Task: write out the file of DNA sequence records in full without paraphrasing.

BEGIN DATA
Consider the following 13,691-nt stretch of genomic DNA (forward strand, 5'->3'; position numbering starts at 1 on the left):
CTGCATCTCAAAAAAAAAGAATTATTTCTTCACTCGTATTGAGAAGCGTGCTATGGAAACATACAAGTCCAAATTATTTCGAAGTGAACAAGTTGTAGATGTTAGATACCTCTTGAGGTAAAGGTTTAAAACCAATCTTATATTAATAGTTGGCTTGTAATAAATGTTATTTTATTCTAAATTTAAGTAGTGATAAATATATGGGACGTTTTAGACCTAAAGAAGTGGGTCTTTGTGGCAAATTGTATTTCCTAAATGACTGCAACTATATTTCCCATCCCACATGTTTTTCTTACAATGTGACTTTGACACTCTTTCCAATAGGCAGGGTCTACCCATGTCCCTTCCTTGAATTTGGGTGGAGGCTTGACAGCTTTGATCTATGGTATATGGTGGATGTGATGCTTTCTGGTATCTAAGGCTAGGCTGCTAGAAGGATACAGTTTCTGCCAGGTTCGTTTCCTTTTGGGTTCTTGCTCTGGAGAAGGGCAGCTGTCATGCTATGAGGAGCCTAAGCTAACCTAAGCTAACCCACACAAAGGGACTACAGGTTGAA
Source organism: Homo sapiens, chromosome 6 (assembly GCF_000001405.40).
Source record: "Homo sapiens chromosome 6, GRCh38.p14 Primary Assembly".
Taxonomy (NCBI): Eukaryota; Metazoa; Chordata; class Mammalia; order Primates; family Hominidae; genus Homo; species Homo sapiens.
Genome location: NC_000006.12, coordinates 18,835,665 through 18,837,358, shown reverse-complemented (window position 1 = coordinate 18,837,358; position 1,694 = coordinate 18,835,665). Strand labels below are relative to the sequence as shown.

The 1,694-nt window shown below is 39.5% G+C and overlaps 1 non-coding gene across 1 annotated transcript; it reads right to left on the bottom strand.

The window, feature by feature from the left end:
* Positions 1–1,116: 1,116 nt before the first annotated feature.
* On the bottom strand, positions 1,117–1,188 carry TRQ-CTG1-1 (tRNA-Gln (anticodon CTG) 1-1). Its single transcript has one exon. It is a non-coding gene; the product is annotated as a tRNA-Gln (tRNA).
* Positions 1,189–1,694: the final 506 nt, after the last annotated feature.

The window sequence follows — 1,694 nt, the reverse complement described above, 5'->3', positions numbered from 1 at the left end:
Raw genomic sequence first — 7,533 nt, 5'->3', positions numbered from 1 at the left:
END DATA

Consider the following 13,691-nt stretch of genomic DNA (forward strand, 5'->3'; position numbering starts at 1 on the left):
CTGCATCTCAAAAAAAAAGAATTATTTCTTCACTCGTATTGAGAAGCGTGCTATGGAAACATACAAGTCCAAATTATTTCGAAGTGAACAAGTTGTAGATGTTAGATACCTCTTGAGGTAAAGGTTTAAAACCAATCTTATATTAATAGTTGGCTTGTAATAAATGTTATTTTATTCTAAATTTAAGTAGTGATAAATATATGGGACGTTTTAGACCTAAAGAAGTGGGTCTTTGTGGCAAATTGTATTTCCTAAATGACTGCAACTATATTTCCCATCCCACATGTTTTTCTTACAATGTGACTTTGACACTCTTTCCAATAGGCAGGGTCTACCCATGTCCCTTCCTTGAATTTGGGTGGAGGCTTGACAGCTTTGATCTATGGTATATGGTGGATGTGATGCTTTCTGGTATCTAAGGCTAGGCTGCTAGAAGGATACAGTTTCTGCCAGGTTCGTTTCCTTTTGGGTTCTTGCTCTGGAGAAGGGCAGCTGTCATGCTATGAGGAGCCTAAGCTAACCTAAGCTAACCCACACAAAGGGACTACAGGTTGAA
Source organism: Homo sapiens, chromosome 6 (assembly GCF_000001405.40).
Source record: "Homo sapiens chromosome 6, GRCh38.p14 Primary Assembly".
Taxonomy (NCBI): Eukaryota; Metazoa; Chordata; class Mammalia; order Primates; family Hominidae; genus Homo; species Homo sapiens.
Genome location: NC_000006.12, coordinates 18,835,665 through 18,837,358, shown reverse-complemented (window position 1 = coordinate 18,837,358; position 1,694 = coordinate 18,835,665). Strand labels below are relative to the sequence as shown.

The 1,694-nt window shown below is 39.5% G+C and overlaps 1 non-coding gene across 1 annotated transcript; it reads right to left on the bottom strand.

The window, feature by feature from the left end:
* Positions 1–1,116: 1,116 nt before the first annotated feature.
* On the bottom strand, positions 1,117–1,188 carry TRQ-CTG1-1 (tRNA-Gln (anticodon CTG) 1-1). Its single transcript has one exon. It is a non-coding gene; the product is annotated as a tRNA-Gln (tRNA).
* Positions 1,189–1,694: the final 506 nt, after the last annotated feature.

The window sequence follows — 1,694 nt, the reverse complement described above, 5'->3', positions numbered from 1 at the left end:
Raw genomic sequence first — 7,533 nt, 5'->3', positions numbered from 1 at the left: